One of the few constants is my life is my “to-read” book pile which is constantly four and a half feet high. Displaying signs of under-use, it is semi-caked with dust and some of the books in it are a couple of years old from when they were purchased. I just have a notorious habit of buying books that I just can’t wait to read then put them on the pile. And guess what happens next? I schedule time in my mind to read that book soon, i.e., somewhere down the line, i.e., when I’ve got nothing else to do… er, i.e., practically never.
It is brain-dead stupid and I know it. But when I finally get around to reading something truly inspiring (or entertaining) plenty of self-ass-kicking happens. This was definitely the case with Michael Ruhlman’s “The Making Of A Chef”.
As it turned out, India was the perfect place with periods of “nothing to do”. Between work and researching food, I had a chance to finally crack the cover on this book. And what I found was a perfectly inspiring tale of a writer who fell so far into researching his subject – the Culinary Institute Of America and what makes it and its students tick that he ended up virtually making it a second career. (Ruhlman is also the writer of the ultra-beautiful French Laundry Cookbook plus several of his own books about chefs, the CIA, food, he is also the creator of one of the best food blogs on the internet called Michael Ruhlman; Translating The Chef’s Craft For Every Kitchen.)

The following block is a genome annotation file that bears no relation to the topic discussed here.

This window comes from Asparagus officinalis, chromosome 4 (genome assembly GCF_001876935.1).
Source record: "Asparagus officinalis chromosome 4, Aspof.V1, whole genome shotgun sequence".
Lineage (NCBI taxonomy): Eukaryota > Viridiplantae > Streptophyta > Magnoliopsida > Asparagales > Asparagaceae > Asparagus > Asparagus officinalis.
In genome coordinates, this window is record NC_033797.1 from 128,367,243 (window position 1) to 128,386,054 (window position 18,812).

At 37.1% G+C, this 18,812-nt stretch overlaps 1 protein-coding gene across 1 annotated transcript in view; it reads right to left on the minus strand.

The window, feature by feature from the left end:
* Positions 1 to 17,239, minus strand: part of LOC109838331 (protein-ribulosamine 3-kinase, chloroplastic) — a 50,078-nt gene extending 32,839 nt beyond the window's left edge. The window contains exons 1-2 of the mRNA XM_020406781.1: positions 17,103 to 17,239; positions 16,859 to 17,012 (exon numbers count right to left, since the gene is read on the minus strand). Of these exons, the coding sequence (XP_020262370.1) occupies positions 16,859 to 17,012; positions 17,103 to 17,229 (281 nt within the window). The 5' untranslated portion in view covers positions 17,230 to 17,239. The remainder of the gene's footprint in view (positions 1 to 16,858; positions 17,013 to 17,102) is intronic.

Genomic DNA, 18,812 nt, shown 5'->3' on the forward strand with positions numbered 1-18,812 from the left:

The validation of the line that is drawn between the familiar and reality is inspiring. To wit: I worked for several years with Tom, a CIA student who took a three month leave from his work at Apple Computer to pursue his hobby, and ended up being a lead sous chef for him and the twice-a-year dinners he put on. In those moments, I had an inkling but didn’t truly know how a professional kitchen operated or what it felt like.
Ruhlman’s descriptions of the methods, trials and tribulations of the 60 year old institution created for me moments of out-and-out laughter and tears, recognizing that the familiarwas reality. Confirmation that we did run Tom’s kitchen in a very similar manner was powerful. The book also recreated, over and over again, the exhilarating rush of my week’s worth of working in the CIA’s Greystone Campus’ large, bustling kitchen late last year.
If you have ever wanted to know what makes some chefs and food-folk tick, this book fills that need completely. For me, the inspiration that this book created has forced a long-overdue sea change, and a major one at that. At this very moment I’m almost 100% sure of the direction but am still filling in the minute details. And Ruhlman’s book will come along for the ride as a reminder of some truer purposes in life.